Occupational injuries with captive lance-headed vipers (Bothrops moojeni): experience from a snake farm in Brazil
correspondence Sérgio de A. Nishioka, Al. Sosthenes Guimarães 667, 38411–160 Uberlândia, MG, Brazil. E-mail: email@example.com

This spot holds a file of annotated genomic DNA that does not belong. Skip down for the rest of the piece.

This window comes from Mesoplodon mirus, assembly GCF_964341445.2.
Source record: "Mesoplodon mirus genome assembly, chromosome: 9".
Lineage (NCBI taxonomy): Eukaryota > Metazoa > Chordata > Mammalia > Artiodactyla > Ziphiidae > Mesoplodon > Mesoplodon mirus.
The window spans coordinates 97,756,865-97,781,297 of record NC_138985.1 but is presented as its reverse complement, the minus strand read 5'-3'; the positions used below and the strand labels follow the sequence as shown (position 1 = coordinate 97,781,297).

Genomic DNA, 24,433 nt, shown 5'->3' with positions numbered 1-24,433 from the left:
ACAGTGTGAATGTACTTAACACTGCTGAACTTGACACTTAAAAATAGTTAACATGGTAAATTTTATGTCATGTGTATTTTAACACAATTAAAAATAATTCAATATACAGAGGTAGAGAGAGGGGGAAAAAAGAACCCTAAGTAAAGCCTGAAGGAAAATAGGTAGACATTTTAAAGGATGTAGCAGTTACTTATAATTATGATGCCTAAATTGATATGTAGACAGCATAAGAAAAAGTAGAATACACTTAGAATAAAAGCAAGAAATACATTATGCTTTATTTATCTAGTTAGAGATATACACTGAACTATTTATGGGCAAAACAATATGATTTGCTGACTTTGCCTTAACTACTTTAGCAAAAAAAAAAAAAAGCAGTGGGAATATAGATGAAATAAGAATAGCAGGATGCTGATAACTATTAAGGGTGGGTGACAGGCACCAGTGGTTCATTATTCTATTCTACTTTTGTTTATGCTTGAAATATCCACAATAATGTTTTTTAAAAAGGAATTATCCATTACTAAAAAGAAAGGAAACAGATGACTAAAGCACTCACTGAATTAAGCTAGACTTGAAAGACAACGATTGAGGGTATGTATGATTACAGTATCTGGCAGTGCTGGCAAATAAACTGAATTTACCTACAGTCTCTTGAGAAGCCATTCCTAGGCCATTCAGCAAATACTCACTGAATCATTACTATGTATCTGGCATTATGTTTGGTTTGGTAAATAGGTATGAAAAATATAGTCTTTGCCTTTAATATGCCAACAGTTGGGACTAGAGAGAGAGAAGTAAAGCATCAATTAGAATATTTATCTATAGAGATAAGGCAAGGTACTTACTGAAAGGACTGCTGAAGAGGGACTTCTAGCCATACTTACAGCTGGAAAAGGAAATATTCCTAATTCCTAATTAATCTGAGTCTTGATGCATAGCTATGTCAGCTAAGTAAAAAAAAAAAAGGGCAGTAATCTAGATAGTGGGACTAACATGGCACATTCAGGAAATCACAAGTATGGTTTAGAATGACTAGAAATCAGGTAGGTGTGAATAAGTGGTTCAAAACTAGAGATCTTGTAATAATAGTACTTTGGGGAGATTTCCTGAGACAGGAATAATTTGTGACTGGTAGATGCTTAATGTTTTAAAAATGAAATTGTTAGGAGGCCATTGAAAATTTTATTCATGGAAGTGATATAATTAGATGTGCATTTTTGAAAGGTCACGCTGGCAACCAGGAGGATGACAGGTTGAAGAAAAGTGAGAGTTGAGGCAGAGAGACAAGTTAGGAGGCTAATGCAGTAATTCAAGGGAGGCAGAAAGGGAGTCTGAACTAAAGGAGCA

Summary We studied occupational injuries with captive lance-headed vipers (Bothrops moojeni) that occurred in a snake farm in south-eastern Brazil from February 1981 to May 1999. The risk of injury, taking into account 13 cases of snake-associated injuries (12 of them snake bites) was 2.73 per 10000 person-days of work, and 3.51 per 100000 venom extractions. Thirteen cases of injury occurred in seven workers, whereas 18 workers were never injured, suggesting that some individuals have a higher risk of injury than others perhaps due to lack of concentration or overconfidence. Eight episodes of occupational injuries occurring in four technicians, including a case of eye injury due to splashed venom during extraction, are reported. Assessment of whether envenoming occurred was facilitated by knowledge of the snake species and size, history of recent venom extraction and snake feeding, and examination of snake venom glands. Hypersensitivity reactions (anaphylaxis and serum sickness) to antivenom are a risk particularly to those workers who were bitten more than once and medicated previously. Antivenom therefore should not be administered to these individuals unless there is clear evidence that envenoming occurred or is likely to have occurred. Hypersensitivity to the venom is also a health concern for workers from snake farms.